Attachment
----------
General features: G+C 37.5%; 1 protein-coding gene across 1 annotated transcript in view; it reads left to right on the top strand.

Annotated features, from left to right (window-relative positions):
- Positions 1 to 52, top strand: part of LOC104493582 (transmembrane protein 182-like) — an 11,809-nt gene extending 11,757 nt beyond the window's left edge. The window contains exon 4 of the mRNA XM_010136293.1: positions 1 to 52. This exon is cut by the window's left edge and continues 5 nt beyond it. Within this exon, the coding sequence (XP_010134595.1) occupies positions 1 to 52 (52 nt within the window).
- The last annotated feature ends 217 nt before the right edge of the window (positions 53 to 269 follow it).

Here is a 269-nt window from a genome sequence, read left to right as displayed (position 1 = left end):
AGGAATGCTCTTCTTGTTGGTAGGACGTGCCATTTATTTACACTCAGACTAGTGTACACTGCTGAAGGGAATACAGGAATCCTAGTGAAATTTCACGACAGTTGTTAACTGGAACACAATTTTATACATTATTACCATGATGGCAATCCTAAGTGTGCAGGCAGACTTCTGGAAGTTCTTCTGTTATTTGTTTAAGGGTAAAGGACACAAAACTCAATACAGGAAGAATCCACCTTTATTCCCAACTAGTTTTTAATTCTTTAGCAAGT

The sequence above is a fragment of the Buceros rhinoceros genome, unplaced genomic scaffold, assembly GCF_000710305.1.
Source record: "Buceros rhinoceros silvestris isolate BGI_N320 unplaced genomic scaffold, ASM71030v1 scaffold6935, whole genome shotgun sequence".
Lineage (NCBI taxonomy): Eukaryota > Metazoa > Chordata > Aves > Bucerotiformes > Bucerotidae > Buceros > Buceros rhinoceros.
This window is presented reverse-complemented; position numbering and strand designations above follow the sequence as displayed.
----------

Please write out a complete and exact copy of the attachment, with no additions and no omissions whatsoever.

General features: G+C 37.5%; 1 protein-coding gene across 1 annotated transcript in view; it reads left to right on the top strand.

Annotated features, from left to right (window-relative positions):
- Positions 1 to 52, top strand: part of LOC104493582 (transmembrane protein 182-like) — an 11,809-nt gene extending 11,757 nt beyond the window's left edge. The window contains exon 4 of the mRNA XM_010136293.1: positions 1 to 52. This exon is cut by the window's left edge and continues 5 nt beyond it. Within this exon, the coding sequence (XP_010134595.1) occupies positions 1 to 52 (52 nt within the window).
- The last annotated feature ends 217 nt before the right edge of the window (positions 53 to 269 follow it).

Here is a 269-nt window from a genome sequence, read left to right as displayed (position 1 = left end):
AGGAATGCTCTTCTTGTTGGTAGGACGTGCCATTTATTTACACTCAGACTAGTGTACACTGCTGAAGGGAATACAGGAATCCTAGTGAAATTTCACGACAGTTGTTAACTGGAACACAATTTTATACATTATTACCATGATGGCAATCCTAAGTGTGCAGGCAGACTTCTGGAAGTTCTTCTGTTATTTGTTTAAGGGTAAAGGACACAAAACTCAATACAGGAAGAATCCACCTTTATTCCCAACTAGTTTTTAATTCTTTAGCAAGT

The sequence above is a fragment of the Buceros rhinoceros genome, unplaced genomic scaffold, assembly GCF_000710305.1.
Source record: "Buceros rhinoceros silvestris isolate BGI_N320 unplaced genomic scaffold, ASM71030v1 scaffold6935, whole genome shotgun sequence".
Lineage (NCBI taxonomy): Eukaryota > Metazoa > Chordata > Aves > Bucerotiformes > Bucerotidae > Buceros > Buceros rhinoceros.
This window is presented reverse-complemented; position numbering and strand designations above follow the sequence as displayed.